“On Belay”

on-belay

 

My father-in-law, David C. Evans, mentored hundreds of boys during his 27 year tenure as a scoutmaster. He trained and inspired his scouts to be prepared and accountable for their scouting adventures and for life.

One day, more than forty years ago, Dave took a group of scouts plus his 10 year old son Doug to climb Dinwoody Peak in the Wind River Mountains of Wyoming. In order to summit the peak they had to cross a glacier.  Dave carefully prepared the boys, teaching them the intricacies of climbing, especially techniques to keep them safe. They learned how to belay or make an anchor by planting their pickaxe in the ice and wrapping the rope around it in a figure eight.  They learned that this simple action protects both themselves and their climbing partner.  Using a series of anchors the climbers provide security for each other as they take turns moving along the glacier.   When one climber is ready to step out on the ice he lets his partner know by calling “On belay.”  From that moment on he trusts his partner with his life. If the climber should slip or fall, all will be well as long as his partner has properly secured and maintains the anchor.

This day Dave was partnered with his son. Young Doug had just secured his anchor when Dave saw two teens, not from their group, roped together, but with no anchor, sliding uncontrollably towards the deep and deadly crevasse below.  Knowing that Doug was prepared and could be counted on, Dave called out, “On belay,” and swung with all his might to catch the boys.  The first one swooshed past him, but he caught the second, saving both their lives. Doug was also a hero as the three lives hung in his young hands, and he held the anchor.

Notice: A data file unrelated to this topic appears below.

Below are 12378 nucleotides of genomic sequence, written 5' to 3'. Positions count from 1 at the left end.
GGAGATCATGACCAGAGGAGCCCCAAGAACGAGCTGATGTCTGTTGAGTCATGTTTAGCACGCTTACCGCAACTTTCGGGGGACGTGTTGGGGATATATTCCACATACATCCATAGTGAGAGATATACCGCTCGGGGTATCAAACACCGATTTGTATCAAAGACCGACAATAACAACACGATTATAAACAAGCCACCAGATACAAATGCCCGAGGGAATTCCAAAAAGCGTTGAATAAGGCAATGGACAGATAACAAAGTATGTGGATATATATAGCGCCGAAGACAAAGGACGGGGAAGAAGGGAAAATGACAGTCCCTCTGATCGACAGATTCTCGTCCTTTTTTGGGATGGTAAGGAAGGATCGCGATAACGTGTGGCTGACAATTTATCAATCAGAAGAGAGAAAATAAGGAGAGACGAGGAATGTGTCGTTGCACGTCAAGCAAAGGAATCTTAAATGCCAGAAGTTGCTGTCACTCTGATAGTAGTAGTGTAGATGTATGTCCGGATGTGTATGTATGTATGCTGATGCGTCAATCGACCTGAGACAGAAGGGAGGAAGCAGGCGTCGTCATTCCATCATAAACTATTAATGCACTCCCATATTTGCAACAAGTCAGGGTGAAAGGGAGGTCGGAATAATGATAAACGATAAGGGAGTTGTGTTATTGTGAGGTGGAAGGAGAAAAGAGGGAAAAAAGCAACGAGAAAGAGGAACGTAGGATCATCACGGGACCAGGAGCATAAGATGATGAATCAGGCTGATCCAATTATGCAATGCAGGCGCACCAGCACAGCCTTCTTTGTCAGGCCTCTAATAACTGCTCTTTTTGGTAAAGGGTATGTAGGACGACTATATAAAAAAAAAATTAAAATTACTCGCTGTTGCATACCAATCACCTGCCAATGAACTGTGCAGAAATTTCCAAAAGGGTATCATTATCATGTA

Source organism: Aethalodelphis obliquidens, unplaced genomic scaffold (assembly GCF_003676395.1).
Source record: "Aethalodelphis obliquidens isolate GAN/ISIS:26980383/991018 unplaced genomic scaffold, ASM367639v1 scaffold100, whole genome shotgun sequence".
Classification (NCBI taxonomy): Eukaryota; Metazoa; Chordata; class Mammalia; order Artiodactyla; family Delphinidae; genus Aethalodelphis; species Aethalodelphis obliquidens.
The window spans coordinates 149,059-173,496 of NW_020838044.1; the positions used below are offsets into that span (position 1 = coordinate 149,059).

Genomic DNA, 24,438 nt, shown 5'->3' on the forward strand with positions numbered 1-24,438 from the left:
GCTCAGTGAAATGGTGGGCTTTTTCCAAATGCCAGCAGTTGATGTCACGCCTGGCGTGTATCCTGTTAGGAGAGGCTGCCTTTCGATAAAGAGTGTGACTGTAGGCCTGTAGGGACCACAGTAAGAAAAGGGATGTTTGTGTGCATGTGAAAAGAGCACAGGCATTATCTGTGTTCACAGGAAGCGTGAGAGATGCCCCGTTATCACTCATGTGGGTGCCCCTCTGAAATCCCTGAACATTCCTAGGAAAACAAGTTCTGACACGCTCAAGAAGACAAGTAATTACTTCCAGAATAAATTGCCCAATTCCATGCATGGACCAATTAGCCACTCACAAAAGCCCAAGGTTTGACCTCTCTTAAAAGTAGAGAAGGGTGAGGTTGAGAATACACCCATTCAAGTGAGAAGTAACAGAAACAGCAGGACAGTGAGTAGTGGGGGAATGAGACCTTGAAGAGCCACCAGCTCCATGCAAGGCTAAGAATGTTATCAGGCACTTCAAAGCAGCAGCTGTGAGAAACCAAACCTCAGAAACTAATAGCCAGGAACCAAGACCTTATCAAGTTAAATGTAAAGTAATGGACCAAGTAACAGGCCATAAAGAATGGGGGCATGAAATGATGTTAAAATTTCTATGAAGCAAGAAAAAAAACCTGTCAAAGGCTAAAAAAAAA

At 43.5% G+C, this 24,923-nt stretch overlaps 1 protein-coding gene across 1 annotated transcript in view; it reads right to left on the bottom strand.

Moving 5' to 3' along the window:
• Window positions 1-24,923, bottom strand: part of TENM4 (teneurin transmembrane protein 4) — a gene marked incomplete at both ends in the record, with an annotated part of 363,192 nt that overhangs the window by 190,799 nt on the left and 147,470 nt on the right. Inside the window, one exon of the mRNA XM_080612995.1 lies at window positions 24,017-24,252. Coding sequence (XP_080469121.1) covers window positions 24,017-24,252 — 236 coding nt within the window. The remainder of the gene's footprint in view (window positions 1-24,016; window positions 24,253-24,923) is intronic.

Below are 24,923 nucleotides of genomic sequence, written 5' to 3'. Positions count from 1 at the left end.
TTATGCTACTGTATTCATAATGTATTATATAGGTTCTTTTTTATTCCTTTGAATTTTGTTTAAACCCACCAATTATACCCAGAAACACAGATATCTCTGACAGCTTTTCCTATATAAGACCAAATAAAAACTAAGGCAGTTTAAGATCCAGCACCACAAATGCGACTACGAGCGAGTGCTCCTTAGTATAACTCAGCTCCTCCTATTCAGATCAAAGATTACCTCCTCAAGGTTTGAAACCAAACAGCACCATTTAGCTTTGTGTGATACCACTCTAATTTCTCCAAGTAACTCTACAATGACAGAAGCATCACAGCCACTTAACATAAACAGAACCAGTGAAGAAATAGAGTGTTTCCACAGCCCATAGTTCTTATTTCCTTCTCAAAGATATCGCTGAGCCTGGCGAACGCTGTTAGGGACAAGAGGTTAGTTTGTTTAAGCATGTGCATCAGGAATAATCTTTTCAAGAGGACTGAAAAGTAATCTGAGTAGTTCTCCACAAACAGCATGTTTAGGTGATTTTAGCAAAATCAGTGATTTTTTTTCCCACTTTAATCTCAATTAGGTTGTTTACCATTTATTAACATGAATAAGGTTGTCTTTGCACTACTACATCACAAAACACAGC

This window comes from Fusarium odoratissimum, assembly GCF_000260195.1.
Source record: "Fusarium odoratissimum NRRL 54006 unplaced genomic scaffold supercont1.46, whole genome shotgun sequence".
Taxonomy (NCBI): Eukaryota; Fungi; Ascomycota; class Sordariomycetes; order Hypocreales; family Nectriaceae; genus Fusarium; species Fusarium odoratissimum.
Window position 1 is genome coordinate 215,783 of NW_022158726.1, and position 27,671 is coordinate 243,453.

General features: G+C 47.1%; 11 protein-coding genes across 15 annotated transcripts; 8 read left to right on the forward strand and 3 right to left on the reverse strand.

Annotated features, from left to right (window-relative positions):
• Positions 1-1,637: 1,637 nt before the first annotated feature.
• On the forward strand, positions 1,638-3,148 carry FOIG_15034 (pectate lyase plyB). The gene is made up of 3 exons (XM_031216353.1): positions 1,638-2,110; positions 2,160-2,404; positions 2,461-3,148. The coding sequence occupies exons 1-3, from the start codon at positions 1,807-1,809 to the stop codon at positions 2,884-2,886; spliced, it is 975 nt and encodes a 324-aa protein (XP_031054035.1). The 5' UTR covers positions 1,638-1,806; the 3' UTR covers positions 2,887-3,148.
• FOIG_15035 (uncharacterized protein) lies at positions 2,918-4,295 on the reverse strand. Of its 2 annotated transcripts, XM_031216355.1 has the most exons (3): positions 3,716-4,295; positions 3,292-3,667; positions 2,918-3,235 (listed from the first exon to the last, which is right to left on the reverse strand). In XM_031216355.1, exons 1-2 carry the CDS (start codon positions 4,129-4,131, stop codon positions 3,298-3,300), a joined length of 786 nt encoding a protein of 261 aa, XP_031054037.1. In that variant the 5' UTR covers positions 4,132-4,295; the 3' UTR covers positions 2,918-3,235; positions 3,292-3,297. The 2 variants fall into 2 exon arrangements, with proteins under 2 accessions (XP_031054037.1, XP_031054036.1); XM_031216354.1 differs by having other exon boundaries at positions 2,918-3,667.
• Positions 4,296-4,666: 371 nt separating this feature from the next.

We can help our children to be prepared to face their unique challenges when we teach them how to anchor their lives in values capable of providing a secure foundation.  With this preparation, they will be better ready to leap out “on belay” as needed when moments of trial come along.


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Anne's Corner

By Anne Evans-Cazier, LCSW

Dave’s story illustrates the importance of combining direct instruction with experience.  After teaching the scouts about being prepared and accountable, Dave took them out onto the glacier and let them experience it for themselves. You can do the same.  Pick one value that is important to you.  Think about how it became important in your life.  Tell your child the story.  How does having this value impact how you live your life?  How well do you feel that you live up to your ideal for this value?  What are some of your challenges?  Share some examples.  Have you ever had an experience in which this value came in conflict with another value that you hold dear?  How did you resolve your dilemma?  The next step is to think of experiences your child might face and could benefit by putting this value into practice.  Help them prepare ahead of time and follow up with them afterwards.

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Anne's Corner

By Anne Evans-Cazier, LCSW

Dave’s story illustrates the importance of combining direct instruction with experience.  After teaching the scouts about being prepared and accountable, Dave took them out onto the glacier and let them experience it for themselves. You can do the same.  Pick one value that is important to you.  Think about how it became important in your life.  Tell your child the story.  How does having this value impact how you live your life?  How well do you feel that you live up to your ideal for this value?  What are some of your challenges?  Share some examples.  Have you ever had an experience in which this value came in conflict with another value that you hold dear?  How did you resolve your dilemma?  The next step is to think of experiences your child might face and could benefit by putting this value into practice.  Help them prepare ahead of time and follow up with them afterwards.